Extended Campus Staff Members Complete OU Leadership Council Program


Extended Campus Staff Members Complete OU Leadership Council Program

OU Extended Campus staff members Jennifer Mayes and Will Jacobs recently completed their appointment to the 2018-2019 OU Leadership Council.

The Leadership Council is an annual leadership development program designed to engage high-performing, high-potential, mid-level or director-level university leaders on the Norman campus. Individuals chosen for the Leadership Council maintain a high level of responsibility for university programs and people, show a strong commitment to their own professional development and are personally motivated to improve their teams.

The eight-month program was designed to help Mayes, Jacobs and their fellow participants enhance their leadership skills by forming close relationships with other campus leaders and volunteering in the community, while preparing them to meet new challenges as campus leaders.

“One thing that really stuck out to me during this program is how much leadership styles can vary from person to person,” said Mayes, coordinator of partnerships and program development for OU Extended Campus. “Although I knew that already, it was interesting to see it with the variety of leaders in our leadership group.”

During the program, participants read and discussed the book, The Leadership Challenge by James Kouzes and Barry Posner. They took leadership inventories of themselves and asked their managers, peers and direct reports to also score them on a variety of leadership behaviors.

“My own leadership style was already quite apparent to me,” Mayes said, “but it was interesting to see that others also identified the same characteristics I did.”

Will Jacobs
Will Jacobs

One of the biggest takeaways for Jacobs, registrar and director of admissions, registration, records and VA operations for OU Extended Campus and OU Outreach, was the importance of being authentic and self-aware in how one approaches being a leader.

“Do not present a fake public leadership persona,” he said. “If you are an introvert, then be an introvert. If you’re an extrovert, then be an extrovert.

“As a Transformational leader, I aspire to encourage and motivate my team members while they take their leadership journey. I found that I enjoy being a part of and witnessing the professional growth of others.“

The program gave Mayes and Jacobs an opportunity to work on practices where their behaviors ranked lower than others, with self-reflection playing a key role in understanding how to recognize their weaknesses and potential for growth.

“Each participant was paired up with an accountability partner—also known as our ‘accountabilibuddy’—whose strengths were the opposite of our own,” Mayes said. “This gave us the opportunity to learn from one another and work on ways to shore up our weaknesses. Learning from one another was beneficial, especially when done in a relaxed format.”

Jacobs said his approach to leading his team changed when he realized simply asking them to take on a task wasn’t guaranteed to get them to become invested in it.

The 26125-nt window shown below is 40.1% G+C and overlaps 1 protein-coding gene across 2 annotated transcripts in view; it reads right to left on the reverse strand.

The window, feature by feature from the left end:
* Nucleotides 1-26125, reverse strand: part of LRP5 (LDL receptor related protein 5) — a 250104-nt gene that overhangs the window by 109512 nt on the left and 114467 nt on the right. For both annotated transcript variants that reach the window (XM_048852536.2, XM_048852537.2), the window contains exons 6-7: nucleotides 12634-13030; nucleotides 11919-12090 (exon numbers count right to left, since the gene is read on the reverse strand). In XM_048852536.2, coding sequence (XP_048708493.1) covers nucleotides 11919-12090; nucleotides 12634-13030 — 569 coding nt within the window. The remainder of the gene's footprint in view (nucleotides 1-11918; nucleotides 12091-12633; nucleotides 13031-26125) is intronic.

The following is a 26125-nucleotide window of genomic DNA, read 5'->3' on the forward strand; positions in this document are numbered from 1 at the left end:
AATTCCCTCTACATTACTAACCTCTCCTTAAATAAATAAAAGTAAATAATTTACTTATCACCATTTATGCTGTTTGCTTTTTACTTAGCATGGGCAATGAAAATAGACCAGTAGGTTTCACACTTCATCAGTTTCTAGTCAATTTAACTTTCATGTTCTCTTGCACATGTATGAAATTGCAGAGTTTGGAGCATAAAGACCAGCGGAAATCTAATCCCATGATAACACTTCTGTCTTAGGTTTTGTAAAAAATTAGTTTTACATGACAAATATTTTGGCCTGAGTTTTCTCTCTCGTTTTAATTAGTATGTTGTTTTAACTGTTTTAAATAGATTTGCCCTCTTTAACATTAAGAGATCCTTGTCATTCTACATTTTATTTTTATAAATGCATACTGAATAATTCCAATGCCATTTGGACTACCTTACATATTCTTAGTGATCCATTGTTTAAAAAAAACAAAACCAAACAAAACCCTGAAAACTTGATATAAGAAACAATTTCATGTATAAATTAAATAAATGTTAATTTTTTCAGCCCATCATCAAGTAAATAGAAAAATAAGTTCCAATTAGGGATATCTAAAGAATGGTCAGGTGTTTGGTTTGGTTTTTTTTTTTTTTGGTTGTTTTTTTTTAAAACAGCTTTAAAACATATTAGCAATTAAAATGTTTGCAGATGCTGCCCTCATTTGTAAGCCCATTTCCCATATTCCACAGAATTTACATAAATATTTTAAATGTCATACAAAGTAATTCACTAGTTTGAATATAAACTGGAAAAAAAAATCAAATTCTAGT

“Buy-in from my team members is critical if we are to successfully take on a task,” he said. “I’ve learned that giving them ownership in the process of completing the task is the key. Once they are engaged and invested in the task, they will become almost fixated on producing, which will lead to a very positive outcome.”

Mayes said the growth she experienced throughout the program has left her more confident in her abilities as a leader.

Jennifer Mayes
Jennifer Mayes

“I approach situations a bit differently,” she said. “I always knew the importance of maintaining relationships. In my attempts to be non-intrusive in people’s personal lives, I discovered it was having a negative effect by coming off as disinterested in them as an individual.

“After having some very candid conversations, I identified a few very simple, yet meaningful, ways to continue improving and developing my relationships with others. Not only were they applicable in my professional life, but I could use the same methods in my personal life, as well.”

Jacobs found a new strength in his method of leadership by incorporating the counsel and ideas of other leaders from throughout campus.

“My peers are a community of new and seasoned individuals who are willing to provide their perspective to a scenario and offer valuable input,” he said. “I’ve learned that sometimes you cannot do it on your own, and that’s okay.”

Mayes and Jacobs both enjoyed participating in every aspect of the Leadership Council.

“I would strongly encourage anyone that is truly interested in developing themselves and enhancing their leadership skills to apply for this program,” Mayes said. “Not only did I learn a lot about myself, I now have this shared experience with a network of leaders across campus.”

According to Jacobs, participating in the Leadership Council has the ability to fundamentally change the outlook of those who are open to learning how to become better leaders.

“I would encourage all novice, as well as seasoned leaders, to participate in this experience,” he said, “as it is truly transformational.”

For more information about what the Leadership Council has to offer, visit the OU Leadership Council page on the Human Resources website. The application deadline for the 2019-2020 Leadership Council is June 13.

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Myk Mahaffey

Michael Mahaffey holds degrees in journalism and psychology. He is a writer and editor with more than a decade of experience writing for print and digital publications, including award-winning coverage of the rodeo industry. In his spare time, he writes fiction, in addition to tinkering with graphic design and photography.